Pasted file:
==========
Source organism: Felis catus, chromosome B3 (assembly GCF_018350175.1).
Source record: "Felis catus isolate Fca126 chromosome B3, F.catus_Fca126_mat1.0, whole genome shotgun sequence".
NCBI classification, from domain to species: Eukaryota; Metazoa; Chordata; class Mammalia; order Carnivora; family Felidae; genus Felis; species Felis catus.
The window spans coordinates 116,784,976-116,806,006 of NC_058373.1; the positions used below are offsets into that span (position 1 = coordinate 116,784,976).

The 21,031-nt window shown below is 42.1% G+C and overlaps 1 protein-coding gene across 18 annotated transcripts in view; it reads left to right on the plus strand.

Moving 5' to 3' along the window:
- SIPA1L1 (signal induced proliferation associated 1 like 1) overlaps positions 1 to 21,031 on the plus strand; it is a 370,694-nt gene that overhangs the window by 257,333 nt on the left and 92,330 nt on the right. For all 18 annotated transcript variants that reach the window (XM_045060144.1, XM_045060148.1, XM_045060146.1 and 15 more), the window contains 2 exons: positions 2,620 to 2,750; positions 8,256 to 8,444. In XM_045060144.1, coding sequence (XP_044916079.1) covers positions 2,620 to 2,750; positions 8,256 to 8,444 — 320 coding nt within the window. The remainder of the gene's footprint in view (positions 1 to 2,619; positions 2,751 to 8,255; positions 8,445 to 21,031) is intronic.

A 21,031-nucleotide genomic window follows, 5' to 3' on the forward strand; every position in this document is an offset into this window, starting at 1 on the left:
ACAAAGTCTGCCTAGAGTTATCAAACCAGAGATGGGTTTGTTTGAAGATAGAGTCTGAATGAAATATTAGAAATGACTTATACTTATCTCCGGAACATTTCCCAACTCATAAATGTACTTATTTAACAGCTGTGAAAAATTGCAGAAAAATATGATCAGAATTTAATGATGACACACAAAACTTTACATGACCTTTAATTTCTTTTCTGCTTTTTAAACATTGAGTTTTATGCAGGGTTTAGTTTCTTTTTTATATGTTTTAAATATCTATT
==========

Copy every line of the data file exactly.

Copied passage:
Source organism: Felis catus, chromosome B3 (assembly GCF_018350175.1).
Source record: "Felis catus isolate Fca126 chromosome B3, F.catus_Fca126_mat1.0, whole genome shotgun sequence".
NCBI classification, from domain to species: Eukaryota; Metazoa; Chordata; class Mammalia; order Carnivora; family Felidae; genus Felis; species Felis catus.
The window spans coordinates 116,784,976-116,806,006 of NC_058373.1; the positions used below are offsets into that span (position 1 = coordinate 116,784,976).

The 21,031-nt window shown below is 42.1% G+C and overlaps 1 protein-coding gene across 18 annotated transcripts in view; it reads left to right on the plus strand.

Moving 5' to 3' along the window:
- SIPA1L1 (signal induced proliferation associated 1 like 1) overlaps positions 1 to 21,031 on the plus strand; it is a 370,694-nt gene that overhangs the window by 257,333 nt on the left and 92,330 nt on the right. For all 18 annotated transcript variants that reach the window (XM_045060144.1, XM_045060148.1, XM_045060146.1 and 15 more), the window contains 2 exons: positions 2,620 to 2,750; positions 8,256 to 8,444. In XM_045060144.1, coding sequence (XP_044916079.1) covers positions 2,620 to 2,750; positions 8,256 to 8,444 — 320 coding nt within the window. The remainder of the gene's footprint in view (positions 1 to 2,619; positions 2,751 to 8,255; positions 8,445 to 21,031) is intronic.

A 21,031-nucleotide genomic window follows, 5' to 3' on the forward strand; every position in this document is an offset into this window, starting at 1 on the left:
ACAAAGTCTGCCTAGAGTTATCAAACCAGAGATGGGTTTGTTTGAAGATAGAGTCTGAATGAAATATTAGAAATGACTTATACTTATCTCCGGAACATTTCCCAACTCATAAATGTACTTATTTAACAGCTGTGAAAAATTGCAGAAAAATATGATCAGAATTTAATGATGACACACAAAACTTTACATGACCTTTAATTTCTTTTCTGCTTTTTAAACATTGAGTTTTATGCAGGGTTTAGTTTCTTTTTTATATGTTTTAAATATCTATT